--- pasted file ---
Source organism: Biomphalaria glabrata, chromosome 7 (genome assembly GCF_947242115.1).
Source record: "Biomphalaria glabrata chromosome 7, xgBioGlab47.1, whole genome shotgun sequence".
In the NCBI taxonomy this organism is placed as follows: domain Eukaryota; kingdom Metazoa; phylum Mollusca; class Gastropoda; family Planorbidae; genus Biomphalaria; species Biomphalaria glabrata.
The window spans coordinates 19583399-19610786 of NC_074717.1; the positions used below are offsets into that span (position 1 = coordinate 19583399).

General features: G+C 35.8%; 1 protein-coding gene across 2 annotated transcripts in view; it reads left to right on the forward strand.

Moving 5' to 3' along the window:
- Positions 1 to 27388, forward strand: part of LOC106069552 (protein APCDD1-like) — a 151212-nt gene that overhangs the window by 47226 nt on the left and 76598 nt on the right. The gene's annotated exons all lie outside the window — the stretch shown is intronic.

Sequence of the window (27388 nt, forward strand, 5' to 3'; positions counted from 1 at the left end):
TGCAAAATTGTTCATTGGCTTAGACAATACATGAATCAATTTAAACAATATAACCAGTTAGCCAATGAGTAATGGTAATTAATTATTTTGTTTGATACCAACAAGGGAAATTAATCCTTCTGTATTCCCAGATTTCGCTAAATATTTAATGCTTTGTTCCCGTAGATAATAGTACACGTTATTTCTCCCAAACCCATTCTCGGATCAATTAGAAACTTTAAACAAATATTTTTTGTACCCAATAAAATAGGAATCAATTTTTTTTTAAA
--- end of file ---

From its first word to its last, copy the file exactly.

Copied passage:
Source organism: Biomphalaria glabrata, chromosome 7 (genome assembly GCF_947242115.1).
Source record: "Biomphalaria glabrata chromosome 7, xgBioGlab47.1, whole genome shotgun sequence".
In the NCBI taxonomy this organism is placed as follows: domain Eukaryota; kingdom Metazoa; phylum Mollusca; class Gastropoda; family Planorbidae; genus Biomphalaria; species Biomphalaria glabrata.
The window spans coordinates 19583399-19610786 of NC_074717.1; the positions used below are offsets into that span (position 1 = coordinate 19583399).

General features: G+C 35.8%; 1 protein-coding gene across 2 annotated transcripts in view; it reads left to right on the forward strand.

Moving 5' to 3' along the window:
- Positions 1 to 27388, forward strand: part of LOC106069552 (protein APCDD1-like) — a 151212-nt gene that overhangs the window by 47226 nt on the left and 76598 nt on the right. The gene's annotated exons all lie outside the window — the stretch shown is intronic.

Sequence of the window (27388 nt, forward strand, 5' to 3'; positions counted from 1 at the left end):
TGCAAAATTGTTCATTGGCTTAGACAATACATGAATCAATTTAAACAATATAACCAGTTAGCCAATGAGTAATGGTAATTAATTATTTTGTTTGATACCAACAAGGGAAATTAATCCTTCTGTATTCCCAGATTTCGCTAAATATTTAATGCTTTGTTCCCGTAGATAATAGTACACGTTATTTCTCCCAAACCCATTCTCGGATCAATTAGAAACTTTAAACAAATATTTTTTGTACCCAATAAAATAGGAATCAATTTTTTTTTAAA